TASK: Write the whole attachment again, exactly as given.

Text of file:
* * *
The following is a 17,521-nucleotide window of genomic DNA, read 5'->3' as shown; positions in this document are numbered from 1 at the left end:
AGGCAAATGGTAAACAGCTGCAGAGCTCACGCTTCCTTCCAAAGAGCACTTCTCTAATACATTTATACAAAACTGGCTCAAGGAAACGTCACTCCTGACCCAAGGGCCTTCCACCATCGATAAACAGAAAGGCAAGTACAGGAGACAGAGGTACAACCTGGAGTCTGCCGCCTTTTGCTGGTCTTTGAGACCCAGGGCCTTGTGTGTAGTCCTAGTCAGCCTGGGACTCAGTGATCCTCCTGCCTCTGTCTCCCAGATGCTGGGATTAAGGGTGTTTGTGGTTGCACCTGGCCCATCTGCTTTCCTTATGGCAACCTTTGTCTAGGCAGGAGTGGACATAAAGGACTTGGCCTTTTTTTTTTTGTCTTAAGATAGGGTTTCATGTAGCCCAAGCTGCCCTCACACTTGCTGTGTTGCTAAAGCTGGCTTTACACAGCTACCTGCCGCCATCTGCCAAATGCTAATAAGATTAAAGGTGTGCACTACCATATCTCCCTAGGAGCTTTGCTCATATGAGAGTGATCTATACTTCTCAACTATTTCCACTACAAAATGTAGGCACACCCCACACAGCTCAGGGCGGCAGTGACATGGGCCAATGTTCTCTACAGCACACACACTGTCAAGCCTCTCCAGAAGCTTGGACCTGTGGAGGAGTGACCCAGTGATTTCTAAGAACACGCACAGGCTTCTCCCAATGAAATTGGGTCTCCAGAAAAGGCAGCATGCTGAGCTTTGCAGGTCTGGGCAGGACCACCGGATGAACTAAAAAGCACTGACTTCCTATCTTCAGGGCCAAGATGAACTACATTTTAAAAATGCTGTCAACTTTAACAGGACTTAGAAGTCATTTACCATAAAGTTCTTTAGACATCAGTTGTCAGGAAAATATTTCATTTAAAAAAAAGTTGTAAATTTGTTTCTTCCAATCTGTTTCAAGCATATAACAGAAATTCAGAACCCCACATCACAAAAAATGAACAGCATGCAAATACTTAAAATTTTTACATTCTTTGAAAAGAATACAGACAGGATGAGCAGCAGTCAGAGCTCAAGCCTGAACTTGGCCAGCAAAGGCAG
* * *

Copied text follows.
The following is a 17,521-nucleotide window of genomic DNA, read 5'->3' as shown; positions in this document are numbered from 1 at the left end:
AGGCAAATGGTAAACAGCTGCAGAGCTCACGCTTCCTTCCAAAGAGCACTTCTCTAATACATTTATACAAAACTGGCTCAAGGAAACGTCACTCCTGACCCAAGGGCCTTCCACCATCGATAAACAGAAAGGCAAGTACAGGAGACAGAGGTACAACCTGGAGTCTGCCGCCTTTTGCTGGTCTTTGAGACCCAGGGCCTTGTGTGTAGTCCTAGTCAGCCTGGGACTCAGTGATCCTCCTGCCTCTGTCTCCCAGATGCTGGGATTAAGGGTGTTTGTGGTTGCACCTGGCCCATCTGCTTTCCTTATGGCAACCTTTGTCTAGGCAGGAGTGGACATAAAGGACTTGGCCTTTTTTTTTTTGTCTTAAGATAGGGTTTCATGTAGCCCAAGCTGCCCTCACACTTGCTGTGTTGCTAAAGCTGGCTTTACACAGCTACCTGCCGCCATCTGCCAAATGCTAATAAGATTAAAGGTGTGCACTACCATATCTCCCTAGGAGCTTTGCTCATATGAGAGTGATCTATACTTCTCAACTATTTCCACTACAAAATGTAGGCACACCCCACACAGCTCAGGGCGGCAGTGACATGGGCCAATGTTCTCTACAGCACACACACTGTCAAGCCTCTCCAGAAGCTTGGACCTGTGGAGGAGTGACCCAGTGATTTCTAAGAACACGCACAGGCTTCTCCCAATGAAATTGGGTCTCCAGAAAAGGCAGCATGCTGAGCTTTGCAGGTCTGGGCAGGACCACCGGATGAACTAAAAAGCACTGACTTCCTATCTTCAGGGCCAAGATGAACTACATTTTAAAAATGCTGTCAACTTTAACAGGACTTAGAAGTCATTTACCATAAAGTTCTTTAGACATCAGTTGTCAGGAAAATATTTCATTTAAAAAAAAGTTGTAAATTTGTTTCTTCCAATCTGTTTCAAGCATATAACAGAAATTCAGAACCCCACATCACAAAAAATGAACAGCATGCAAATACTTAAAATTTTTACATTCTTTGAAAAGAATACAGACAGGATGAGCAGCAGTCAGAGCTCAAGCCTGAACTTGGCCAGCAAAGGCAG